In a pilon (mortar and pestle) grind the garlic cloves with the sea salt, then add the black pepper, olive oil, vinegar, and juice from 1 lime. Rub this mixture gently into the cube steak and set aside to marinate for 1 to 2 hours.
Heat frying pan over medium heat and add enough olive oil to generously coat the bottom, a couple of tablespoons. When olive oil is warm, add the onion and cook, stirring from time to time, until the onion begins to caramelize, around 20 minutes.
Remove onions to a bowl. Increase temperature of frying pan to medium-high or high, add a little more olive oil, and add some of the cube steaks. (Cook in batches; don't overcrowd the pan.) Cook 3-5 minutes, then turn steaks over. Steak will release easily from the pan when ready to turn. Cook about 3 minutes on the other side. You want these steaks to be just cooked through but not overdone.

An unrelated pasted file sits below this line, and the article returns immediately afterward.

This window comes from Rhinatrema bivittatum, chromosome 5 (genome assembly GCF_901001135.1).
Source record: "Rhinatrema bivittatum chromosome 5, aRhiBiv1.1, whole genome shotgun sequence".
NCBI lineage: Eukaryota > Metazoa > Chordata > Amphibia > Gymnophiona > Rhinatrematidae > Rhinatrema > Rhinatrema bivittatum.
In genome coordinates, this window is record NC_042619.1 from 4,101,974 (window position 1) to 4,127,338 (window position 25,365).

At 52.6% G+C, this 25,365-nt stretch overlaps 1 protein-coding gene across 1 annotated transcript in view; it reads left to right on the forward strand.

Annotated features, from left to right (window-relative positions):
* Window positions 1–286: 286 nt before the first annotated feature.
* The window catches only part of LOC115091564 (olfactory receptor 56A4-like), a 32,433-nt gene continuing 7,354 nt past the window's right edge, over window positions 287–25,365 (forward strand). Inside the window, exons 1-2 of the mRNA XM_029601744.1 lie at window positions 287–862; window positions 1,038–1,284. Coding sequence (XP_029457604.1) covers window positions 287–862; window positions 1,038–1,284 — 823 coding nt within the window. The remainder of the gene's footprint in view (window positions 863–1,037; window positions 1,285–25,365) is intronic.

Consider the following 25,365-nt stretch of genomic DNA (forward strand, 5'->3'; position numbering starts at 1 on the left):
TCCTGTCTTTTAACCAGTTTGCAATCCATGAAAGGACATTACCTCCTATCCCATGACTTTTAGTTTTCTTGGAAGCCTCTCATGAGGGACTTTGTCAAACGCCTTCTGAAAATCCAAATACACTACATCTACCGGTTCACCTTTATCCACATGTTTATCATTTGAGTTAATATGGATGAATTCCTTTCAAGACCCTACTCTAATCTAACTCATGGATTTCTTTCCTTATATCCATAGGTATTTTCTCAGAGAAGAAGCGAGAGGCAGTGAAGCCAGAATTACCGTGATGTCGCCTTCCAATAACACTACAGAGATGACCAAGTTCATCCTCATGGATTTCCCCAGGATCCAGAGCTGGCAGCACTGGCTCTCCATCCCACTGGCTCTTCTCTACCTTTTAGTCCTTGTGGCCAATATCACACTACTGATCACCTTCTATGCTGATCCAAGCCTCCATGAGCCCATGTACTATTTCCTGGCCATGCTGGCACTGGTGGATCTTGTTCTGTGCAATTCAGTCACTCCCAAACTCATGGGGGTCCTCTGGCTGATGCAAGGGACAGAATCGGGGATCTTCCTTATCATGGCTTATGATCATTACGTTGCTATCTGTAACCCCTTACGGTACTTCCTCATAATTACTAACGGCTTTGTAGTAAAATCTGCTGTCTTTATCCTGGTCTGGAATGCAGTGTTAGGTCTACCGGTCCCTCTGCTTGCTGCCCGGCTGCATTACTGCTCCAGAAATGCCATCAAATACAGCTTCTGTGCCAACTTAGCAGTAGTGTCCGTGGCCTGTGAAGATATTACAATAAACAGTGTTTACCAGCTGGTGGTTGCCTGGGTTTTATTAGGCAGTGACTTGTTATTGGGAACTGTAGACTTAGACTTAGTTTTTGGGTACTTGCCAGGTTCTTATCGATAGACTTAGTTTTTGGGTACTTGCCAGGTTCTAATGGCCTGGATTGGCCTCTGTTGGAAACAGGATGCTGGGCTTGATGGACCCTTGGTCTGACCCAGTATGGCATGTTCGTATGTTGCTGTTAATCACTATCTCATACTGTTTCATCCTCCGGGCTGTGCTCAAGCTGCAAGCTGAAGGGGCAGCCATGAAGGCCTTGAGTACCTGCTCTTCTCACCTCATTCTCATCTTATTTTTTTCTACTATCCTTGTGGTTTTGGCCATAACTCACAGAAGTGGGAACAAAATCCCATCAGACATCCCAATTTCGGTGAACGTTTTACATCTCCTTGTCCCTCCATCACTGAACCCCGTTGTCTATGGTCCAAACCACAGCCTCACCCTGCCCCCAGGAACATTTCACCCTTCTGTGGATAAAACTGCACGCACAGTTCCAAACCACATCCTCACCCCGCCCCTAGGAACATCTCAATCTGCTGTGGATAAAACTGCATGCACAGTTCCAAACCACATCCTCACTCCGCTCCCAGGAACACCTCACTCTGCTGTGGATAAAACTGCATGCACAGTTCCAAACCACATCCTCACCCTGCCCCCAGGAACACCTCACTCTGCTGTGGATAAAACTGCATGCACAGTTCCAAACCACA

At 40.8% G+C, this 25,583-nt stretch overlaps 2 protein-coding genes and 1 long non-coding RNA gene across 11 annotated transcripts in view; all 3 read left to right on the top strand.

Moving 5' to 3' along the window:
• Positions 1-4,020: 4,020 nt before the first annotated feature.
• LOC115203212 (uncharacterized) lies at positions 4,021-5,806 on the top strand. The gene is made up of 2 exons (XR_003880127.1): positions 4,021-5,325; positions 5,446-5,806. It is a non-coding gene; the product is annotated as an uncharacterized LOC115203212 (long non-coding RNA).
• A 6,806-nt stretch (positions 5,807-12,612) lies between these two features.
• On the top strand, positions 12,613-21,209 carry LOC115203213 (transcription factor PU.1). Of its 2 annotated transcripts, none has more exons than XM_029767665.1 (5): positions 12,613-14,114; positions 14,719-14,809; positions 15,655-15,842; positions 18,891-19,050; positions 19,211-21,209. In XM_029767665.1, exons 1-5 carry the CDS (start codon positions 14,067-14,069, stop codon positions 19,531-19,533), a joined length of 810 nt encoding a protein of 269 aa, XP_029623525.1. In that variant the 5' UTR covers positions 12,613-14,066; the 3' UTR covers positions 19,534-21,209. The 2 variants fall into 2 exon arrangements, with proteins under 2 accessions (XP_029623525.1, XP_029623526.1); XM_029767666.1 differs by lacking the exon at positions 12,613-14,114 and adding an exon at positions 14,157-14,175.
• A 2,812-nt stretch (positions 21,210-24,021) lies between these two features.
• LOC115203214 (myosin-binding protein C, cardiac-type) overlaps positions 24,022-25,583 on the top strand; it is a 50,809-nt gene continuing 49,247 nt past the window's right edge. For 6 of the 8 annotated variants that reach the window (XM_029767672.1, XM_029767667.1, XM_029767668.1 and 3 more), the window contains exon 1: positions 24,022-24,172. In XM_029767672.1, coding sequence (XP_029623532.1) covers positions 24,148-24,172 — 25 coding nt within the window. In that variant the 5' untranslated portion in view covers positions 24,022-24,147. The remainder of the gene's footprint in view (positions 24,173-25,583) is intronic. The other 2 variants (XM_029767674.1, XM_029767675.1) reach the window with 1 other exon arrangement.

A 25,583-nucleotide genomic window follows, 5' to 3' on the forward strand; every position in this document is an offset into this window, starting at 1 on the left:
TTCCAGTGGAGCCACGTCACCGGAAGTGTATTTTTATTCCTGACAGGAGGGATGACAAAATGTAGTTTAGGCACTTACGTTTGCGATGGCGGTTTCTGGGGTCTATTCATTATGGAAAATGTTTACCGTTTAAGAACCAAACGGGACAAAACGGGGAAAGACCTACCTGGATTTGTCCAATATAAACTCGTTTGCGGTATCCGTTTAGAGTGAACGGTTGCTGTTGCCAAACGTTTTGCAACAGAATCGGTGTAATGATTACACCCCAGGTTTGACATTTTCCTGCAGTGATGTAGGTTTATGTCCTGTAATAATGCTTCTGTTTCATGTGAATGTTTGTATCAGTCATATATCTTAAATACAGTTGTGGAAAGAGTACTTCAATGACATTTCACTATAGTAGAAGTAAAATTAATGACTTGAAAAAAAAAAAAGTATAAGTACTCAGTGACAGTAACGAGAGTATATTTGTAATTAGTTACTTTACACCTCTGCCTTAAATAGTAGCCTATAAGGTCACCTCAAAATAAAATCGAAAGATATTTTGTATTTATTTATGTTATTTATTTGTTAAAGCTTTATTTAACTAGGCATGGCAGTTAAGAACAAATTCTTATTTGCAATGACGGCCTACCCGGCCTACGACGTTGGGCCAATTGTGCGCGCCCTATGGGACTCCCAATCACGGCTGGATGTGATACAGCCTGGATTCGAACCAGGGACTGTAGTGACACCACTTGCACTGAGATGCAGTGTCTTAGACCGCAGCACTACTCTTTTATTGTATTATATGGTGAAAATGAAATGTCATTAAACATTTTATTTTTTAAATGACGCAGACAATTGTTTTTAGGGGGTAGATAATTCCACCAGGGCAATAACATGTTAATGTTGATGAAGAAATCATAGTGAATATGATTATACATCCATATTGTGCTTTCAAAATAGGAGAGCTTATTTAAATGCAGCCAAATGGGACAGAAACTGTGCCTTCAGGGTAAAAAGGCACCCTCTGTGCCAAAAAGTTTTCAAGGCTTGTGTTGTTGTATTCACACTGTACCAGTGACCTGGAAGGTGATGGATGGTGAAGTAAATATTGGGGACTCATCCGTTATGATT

When all steaks are cooked, combine them with the onions in the frying pan. Serve warm with beans, white rice, and slices of avocado dressed with olive oil and sea salt.
Puerto Rican-Style Habichuelas (Beans)
1/3 cup diced ham
1/3 cup diced Spanish-style chorizo (such as Goya)
1 finely diced white onion
1 finely diced bell pepper
1 diced tomato
3 or 4 cloves garlic
1 teaspoon salt
pinch coarsely ground black pepper
1/3 cup tomato sauce
1 large can of Goya red kidney beans, drained and rinsed
1/3 cup sliced green olives
2 tablespoons capers
1 can of chicken broth (use the bean can to measure)
1 packet Goya sazon
1 or 2 tablespoons apple cider vinegar
1 small green plaintain, shredded on a cheese grater